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Heard about this, and immediately decided to get Ubuntu. I'm not interested in running Ubuntu alongside Windows, 'cause yeah. I just had one doubt, I'm currently downloading Ubuntu 11.10 32 bit. I've seen around the internet, that there's an option to dual boot. I've never done any of this in my life, and obviously, first time chills. So when I download Ubuntu, I understand I'm supposed to put it on a CD or a USB? Then try out this CD, etc etc etc. The question is, in all of this process, will I ever have the option of allowing dual boot? Or do I have to go around downloading what I see is called "Wubi" too? Deeply appreciated.

One more minor thing, after installing Ubuntu and living happily ever after, will everything I have currently in my laptop get deleted? Pictures, data, games, everything? Or transformed to be supported on Ubuntu? Thanks, if answered.

Happy new year!

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When you install Ubuntu via CD or USB, it will ask you whether you want to install alongside Windows. All files and apps on your Windows partition will still be there. You'll just be asked whether to use Ubuntu or Windows at boot time. As for the question, it seems to be a duplicate of this one. No detailed answers to that question, unfortunately... – Jjed Jan 1 '12 at 19:04
Also. If you're looking for "zero commitment" installation of Ubuntu (ie it can be uninstalled easily from Windows), you should definitely use the windows installer (nicknamed "Wubi". – Jjed Jan 1 '12 at 19:06
I'm confused with your question. You said you don't want to run Ubuntu alongside Windows, then you ask if you will have the option to dual boot? Well the answer is yes, you will have this option if you install Ubuntu alongside Windows, even if you don't want to do that... – desgua Jan 1 '12 at 19:37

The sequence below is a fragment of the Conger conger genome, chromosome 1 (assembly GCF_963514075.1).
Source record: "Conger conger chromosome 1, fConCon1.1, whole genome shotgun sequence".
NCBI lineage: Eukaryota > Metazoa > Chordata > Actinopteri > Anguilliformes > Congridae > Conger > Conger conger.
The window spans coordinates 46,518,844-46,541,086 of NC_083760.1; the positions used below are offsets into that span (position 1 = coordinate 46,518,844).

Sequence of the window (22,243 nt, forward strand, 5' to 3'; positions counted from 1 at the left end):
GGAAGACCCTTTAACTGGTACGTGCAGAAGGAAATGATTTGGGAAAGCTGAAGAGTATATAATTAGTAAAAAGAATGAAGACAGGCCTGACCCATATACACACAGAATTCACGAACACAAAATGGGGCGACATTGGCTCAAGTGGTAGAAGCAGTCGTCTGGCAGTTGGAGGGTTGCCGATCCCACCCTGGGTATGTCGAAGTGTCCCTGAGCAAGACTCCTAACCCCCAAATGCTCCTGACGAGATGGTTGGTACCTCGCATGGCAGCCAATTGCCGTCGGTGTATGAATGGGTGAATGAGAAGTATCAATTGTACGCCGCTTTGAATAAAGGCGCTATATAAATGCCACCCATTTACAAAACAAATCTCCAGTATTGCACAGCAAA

desgua is right. I was just typing an answer, when I encountered the same problem. – Exeleration-G Jan 1 '12 at 20:04

Yes, the graphical installer will present you with an option to keep Windows. What will happen is that you're asked how much space of the harddisk Windows should have access to, and how much Ubuntu should use. That's just a slider and you can choose 50%, for instance. You should be aware that while Windows is not capable of reading Ubuntus data, Ubuntu is capable of reading and writing to Windows' file system.

The difference between Wubi and a normal install in that regard, is that Wubi installs do not resize the Windows file system, but creates a folder in it where Ubuntu can be "installed". If you've heard of ISO images that's used instead of CD-ROM discs, that is the same type. Instead of simulating a CD-ROM in a file, wubi simulates a harddisk for Ubuntu to use. But this also means Wubi installs usually are less efficient and might also be less stable. A normal install is preferred, and is very easy to do. Just follow the onscreen instructions and you shouldn't have any difficulties.

But please do pay attention. For instance, if you choose not to keep windows, it cannot be undone afterwards. So make sure before you click. :)

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Your personal files will only be kept and not be deleted if you chose an "Intallation alongside Windows". – Takkat Jan 1 '12 at 20:11
You could back up your files. – Rens Jan 1 '12 at 21:13

Installing from a CD or USB stick will still allow you to install side-by-side with Windows if you want. There are instructions here:

If you click "Show me how" under Step 4 ("Install it!") you will see that one of the questions asked during install is whether or not to erase the entire disk or install alongside an existing operating system.

Some settings can be imported from a Windows partition if you perform a side-by-side install with Windows, but your documents and files will not be copied or moved automatically. You should back up your important files and copy them to your new Ubuntu installation once it is completed.

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